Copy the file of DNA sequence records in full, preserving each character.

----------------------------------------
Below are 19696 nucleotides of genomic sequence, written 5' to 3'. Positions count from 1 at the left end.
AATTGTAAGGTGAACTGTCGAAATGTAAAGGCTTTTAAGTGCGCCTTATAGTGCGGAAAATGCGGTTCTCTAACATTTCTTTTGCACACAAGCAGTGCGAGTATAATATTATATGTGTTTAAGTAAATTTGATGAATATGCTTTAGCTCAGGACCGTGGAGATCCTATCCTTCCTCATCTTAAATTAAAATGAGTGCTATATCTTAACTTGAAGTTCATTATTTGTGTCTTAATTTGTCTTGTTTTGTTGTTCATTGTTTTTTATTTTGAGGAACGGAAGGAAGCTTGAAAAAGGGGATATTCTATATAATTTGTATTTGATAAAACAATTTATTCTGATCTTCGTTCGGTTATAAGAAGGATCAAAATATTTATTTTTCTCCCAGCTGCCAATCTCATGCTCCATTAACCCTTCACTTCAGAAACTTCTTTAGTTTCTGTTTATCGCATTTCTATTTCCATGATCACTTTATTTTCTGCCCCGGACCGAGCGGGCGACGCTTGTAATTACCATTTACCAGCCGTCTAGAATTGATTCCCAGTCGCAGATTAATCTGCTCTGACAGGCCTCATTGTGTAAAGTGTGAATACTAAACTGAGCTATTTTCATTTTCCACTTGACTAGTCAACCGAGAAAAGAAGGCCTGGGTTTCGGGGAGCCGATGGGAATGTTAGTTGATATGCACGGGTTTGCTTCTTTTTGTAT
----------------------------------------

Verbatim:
Below are 19696 nucleotides of genomic sequence, written 5' to 3'. Positions count from 1 at the left end.
AATTGTAAGGTGAACTGTCGAAATGTAAAGGCTTTTAAGTGCGCCTTATAGTGCGGAAAATGCGGTTCTCTAACATTTCTTTTGCACACAAGCAGTGCGAGTATAATATTATATGTGTTTAAGTAAATTTGATGAATATGCTTTAGCTCAGGACCGTGGAGATCCTATCCTTCCTCATCTTAAATTAAAATGAGTGCTATATCTTAACTTGAAGTTCATTATTTGTGTCTTAATTTGTCTTGTTTTGTTGTTCATTGTTTTTTATTTTGAGGAACGGAAGGAAGCTTGAAAAAGGGGATATTCTATATAATTTGTATTTGATAAAACAATTTATTCTGATCTTCGTTCGGTTATAAGAAGGATCAAAATATTTATTTTTCTCCCAGCTGCCAATCTCATGCTCCATTAACCCTTCACTTCAGAAACTTCTTTAGTTTCTGTTTATCGCATTTCTATTTCCATGATCACTTTATTTTCTGCCCCGGACCGAGCGGGCGACGCTTGTAATTACCATTTACCAGCCGTCTAGAATTGATTCCCAGTCGCAGATTAATCTGCTCTGACAGGCCTCATTGTGTAAAGTGTGAATACTAAACTGAGCTATTTTCATTTTCCACTTGACTAGTCAACCGAGAAAAGAAGGCCTGGGTTTCGGGGAGCCGATGGGAATGTTAGTTGATATGCACGGGTTTGCTTCTTTTTGTAT